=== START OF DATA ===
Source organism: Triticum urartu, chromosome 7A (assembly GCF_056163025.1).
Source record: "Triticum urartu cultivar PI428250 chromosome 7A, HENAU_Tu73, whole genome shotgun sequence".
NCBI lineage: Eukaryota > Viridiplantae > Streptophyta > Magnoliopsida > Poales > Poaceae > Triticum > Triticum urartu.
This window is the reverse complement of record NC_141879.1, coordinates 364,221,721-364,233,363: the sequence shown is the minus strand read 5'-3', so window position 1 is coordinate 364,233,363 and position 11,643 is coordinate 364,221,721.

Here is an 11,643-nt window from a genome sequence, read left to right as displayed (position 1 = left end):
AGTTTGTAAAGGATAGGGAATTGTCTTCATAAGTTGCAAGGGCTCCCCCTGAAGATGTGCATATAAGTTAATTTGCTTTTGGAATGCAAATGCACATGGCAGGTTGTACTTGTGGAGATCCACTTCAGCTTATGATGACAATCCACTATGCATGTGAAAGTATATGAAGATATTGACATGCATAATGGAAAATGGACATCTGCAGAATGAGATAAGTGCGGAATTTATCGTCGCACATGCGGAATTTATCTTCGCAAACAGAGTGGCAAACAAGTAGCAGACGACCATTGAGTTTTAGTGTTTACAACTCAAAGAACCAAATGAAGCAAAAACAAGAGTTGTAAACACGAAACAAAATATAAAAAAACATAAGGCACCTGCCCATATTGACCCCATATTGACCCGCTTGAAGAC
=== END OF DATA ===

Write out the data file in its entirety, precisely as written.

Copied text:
Source organism: Triticum urartu, chromosome 7A (assembly GCF_056163025.1).
Source record: "Triticum urartu cultivar PI428250 chromosome 7A, HENAU_Tu73, whole genome shotgun sequence".
NCBI lineage: Eukaryota > Viridiplantae > Streptophyta > Magnoliopsida > Poales > Poaceae > Triticum > Triticum urartu.
This window is the reverse complement of record NC_141879.1, coordinates 364,221,721-364,233,363: the sequence shown is the minus strand read 5'-3', so window position 1 is coordinate 364,233,363 and position 11,643 is coordinate 364,221,721.

Here is an 11,643-nt window from a genome sequence, read left to right as displayed (position 1 = left end):
AGTTTGTAAAGGATAGGGAATTGTCTTCATAAGTTGCAAGGGCTCCCCCTGAAGATGTGCATATAAGTTAATTTGCTTTTGGAATGCAAATGCACATGGCAGGTTGTACTTGTGGAGATCCACTTCAGCTTATGATGACAATCCACTATGCATGTGAAAGTATATGAAGATATTGACATGCATAATGGAAAATGGACATCTGCAGAATGAGATAAGTGCGGAATTTATCGTCGCACATGCGGAATTTATCTTCGCAAACAGAGTGGCAAACAAGTAGCAGACGACCATTGAGTTTTAGTGTTTACAACTCAAAGAACCAAATGAAGCAAAAACAAGAGTTGTAAACACGAAACAAAATATAAAAAAACATAAGGCACCTGCCCATATTGACCCCATATTGACCCGCTTGAAGAC